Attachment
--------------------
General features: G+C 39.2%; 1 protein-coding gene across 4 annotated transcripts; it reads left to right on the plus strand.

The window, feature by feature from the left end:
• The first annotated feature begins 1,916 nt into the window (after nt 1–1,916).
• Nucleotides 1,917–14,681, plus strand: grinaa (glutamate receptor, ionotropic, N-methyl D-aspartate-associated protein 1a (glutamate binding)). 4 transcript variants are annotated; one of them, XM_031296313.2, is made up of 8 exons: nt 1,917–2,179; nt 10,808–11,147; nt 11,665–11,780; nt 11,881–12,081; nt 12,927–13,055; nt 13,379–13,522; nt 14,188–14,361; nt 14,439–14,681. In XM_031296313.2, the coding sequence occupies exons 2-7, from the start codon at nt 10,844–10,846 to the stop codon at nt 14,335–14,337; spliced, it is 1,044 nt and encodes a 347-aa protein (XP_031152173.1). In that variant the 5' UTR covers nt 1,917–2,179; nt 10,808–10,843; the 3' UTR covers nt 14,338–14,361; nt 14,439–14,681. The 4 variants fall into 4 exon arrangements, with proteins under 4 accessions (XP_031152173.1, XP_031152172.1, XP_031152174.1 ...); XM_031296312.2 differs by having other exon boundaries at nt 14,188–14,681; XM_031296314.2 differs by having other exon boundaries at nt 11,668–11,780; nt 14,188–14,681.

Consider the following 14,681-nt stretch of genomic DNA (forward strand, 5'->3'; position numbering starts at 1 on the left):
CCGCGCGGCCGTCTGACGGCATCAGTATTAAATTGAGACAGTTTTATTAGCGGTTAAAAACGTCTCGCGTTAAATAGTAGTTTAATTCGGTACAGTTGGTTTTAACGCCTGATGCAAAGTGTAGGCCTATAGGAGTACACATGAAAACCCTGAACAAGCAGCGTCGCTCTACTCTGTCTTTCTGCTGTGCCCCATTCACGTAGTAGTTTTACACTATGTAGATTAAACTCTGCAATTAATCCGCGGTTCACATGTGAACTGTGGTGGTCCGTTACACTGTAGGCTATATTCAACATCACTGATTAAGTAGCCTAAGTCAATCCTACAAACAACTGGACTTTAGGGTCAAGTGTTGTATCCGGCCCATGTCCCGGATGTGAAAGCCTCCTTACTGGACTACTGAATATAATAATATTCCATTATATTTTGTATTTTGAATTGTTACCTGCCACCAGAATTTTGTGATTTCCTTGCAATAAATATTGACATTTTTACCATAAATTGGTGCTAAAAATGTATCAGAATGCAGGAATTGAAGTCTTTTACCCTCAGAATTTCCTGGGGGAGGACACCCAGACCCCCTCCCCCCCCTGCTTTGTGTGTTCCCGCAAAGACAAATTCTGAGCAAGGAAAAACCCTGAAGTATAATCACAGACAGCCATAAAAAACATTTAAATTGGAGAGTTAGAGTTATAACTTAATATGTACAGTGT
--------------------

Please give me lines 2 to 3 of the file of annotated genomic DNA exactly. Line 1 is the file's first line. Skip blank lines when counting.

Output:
The window, feature by feature from the left end:
• The first annotated feature begins 1,916 nt into the window (after nt 1–1,916).